That was the same year that Porky Paul went missing on the second day. Since it was clearly impossible to start looking for a pint-sized schoolboy in the middle of the night, it was decided to report the matter to the SAP at Umkomaas.
Ernie Alder arranging last minute replacement food supply – the food “went off” and Ernie had to find last-minute replacement – which year? Rumour has it Ernie walked into the Royal Hotel take-away on Smith Street and shouted “Food to go, please – for 200 hungry canoeists! And make it fast!” Yes, Ernie?
Officials over the years: – (Also people whose names have popped up and we would like to hear from!)
Steve Jourdan (KAHLUA)
Colin Roets “Ballie” – Crusaders
Rennie of Supervison Services
Doc Curson, starting the race with the loud-hailer on the 2nd morning, spied two exhausted paddlers dragging their boat over the rise having finally made it to the overnight stop after a night out in the valley. “If you guys hurry up” he hailed them mischievously “I can start you in the next batch.” History draws a discreet veil over what their *&^%! reply was!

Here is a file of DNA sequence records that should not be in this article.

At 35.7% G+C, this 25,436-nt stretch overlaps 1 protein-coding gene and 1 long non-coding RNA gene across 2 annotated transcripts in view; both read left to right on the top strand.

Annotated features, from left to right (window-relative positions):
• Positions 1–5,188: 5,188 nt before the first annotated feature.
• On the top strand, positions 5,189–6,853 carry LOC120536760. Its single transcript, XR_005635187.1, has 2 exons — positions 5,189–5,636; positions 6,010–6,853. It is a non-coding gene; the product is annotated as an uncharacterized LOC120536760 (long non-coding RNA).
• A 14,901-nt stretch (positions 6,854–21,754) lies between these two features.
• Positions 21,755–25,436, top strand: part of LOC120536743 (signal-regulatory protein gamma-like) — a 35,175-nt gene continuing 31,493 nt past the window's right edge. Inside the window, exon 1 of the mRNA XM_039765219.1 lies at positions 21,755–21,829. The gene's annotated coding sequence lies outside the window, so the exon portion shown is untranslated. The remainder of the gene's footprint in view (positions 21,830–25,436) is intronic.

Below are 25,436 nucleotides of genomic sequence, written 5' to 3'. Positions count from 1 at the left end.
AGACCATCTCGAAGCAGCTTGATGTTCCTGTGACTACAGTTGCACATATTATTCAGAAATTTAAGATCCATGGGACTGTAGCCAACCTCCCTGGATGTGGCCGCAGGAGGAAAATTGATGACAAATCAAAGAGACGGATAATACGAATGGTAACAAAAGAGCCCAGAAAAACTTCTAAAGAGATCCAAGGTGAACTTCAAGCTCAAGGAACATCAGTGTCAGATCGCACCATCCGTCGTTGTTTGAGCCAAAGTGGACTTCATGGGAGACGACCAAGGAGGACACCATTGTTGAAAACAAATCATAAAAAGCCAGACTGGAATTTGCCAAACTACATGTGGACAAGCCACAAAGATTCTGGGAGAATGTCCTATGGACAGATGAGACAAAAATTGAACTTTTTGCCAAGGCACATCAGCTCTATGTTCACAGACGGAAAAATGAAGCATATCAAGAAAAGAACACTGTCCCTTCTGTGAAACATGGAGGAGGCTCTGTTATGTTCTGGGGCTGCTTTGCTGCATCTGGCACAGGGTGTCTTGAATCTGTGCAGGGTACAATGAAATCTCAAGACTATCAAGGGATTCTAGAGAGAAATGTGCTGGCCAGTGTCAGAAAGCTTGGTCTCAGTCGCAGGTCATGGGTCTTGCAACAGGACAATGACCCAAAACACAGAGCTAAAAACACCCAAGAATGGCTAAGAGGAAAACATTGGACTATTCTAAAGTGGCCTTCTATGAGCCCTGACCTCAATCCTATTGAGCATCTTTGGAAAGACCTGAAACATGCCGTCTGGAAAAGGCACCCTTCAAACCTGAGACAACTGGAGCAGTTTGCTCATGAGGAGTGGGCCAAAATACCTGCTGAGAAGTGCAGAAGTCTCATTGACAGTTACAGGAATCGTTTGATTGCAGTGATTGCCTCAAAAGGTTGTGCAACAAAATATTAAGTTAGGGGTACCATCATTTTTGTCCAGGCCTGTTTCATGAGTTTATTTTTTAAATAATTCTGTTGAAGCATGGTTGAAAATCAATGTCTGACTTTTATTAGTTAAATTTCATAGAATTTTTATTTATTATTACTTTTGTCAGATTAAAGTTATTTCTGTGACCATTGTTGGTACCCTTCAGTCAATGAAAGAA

The starter at a shorter pre-Umko race at Hella Hella or No. 8 one year was the ever-colourful Arthur ‘Toekoe’ Egerton who loaded his own ammo for his .38 special. Deciding he wanted a louder bang than usual to be sure all paddlers would hear him he overloaded some ammo specially for the day. This resulted in the revolver exploding sending shrapnel and metal projectiles in all directions and leaving paddlers in no doubt that the race had truly begun!
Some of the dangers were far from the swirling waters. Alli Peter & Rob Cunnama entered the annual negotiating / wooing ceremony in which farmers were politely asked if we could use their land for the overnight stop. They took along two bottles of whisky to lubricate the transaction (Allie: “Not a bribe, a present”). Hours later, Derek ‘Whisky Canyon’ Freeman took affront to their wanting to leave – for while the negotiations were finished, both whisky bottles were not. We’ll let Allie Peter tell the story: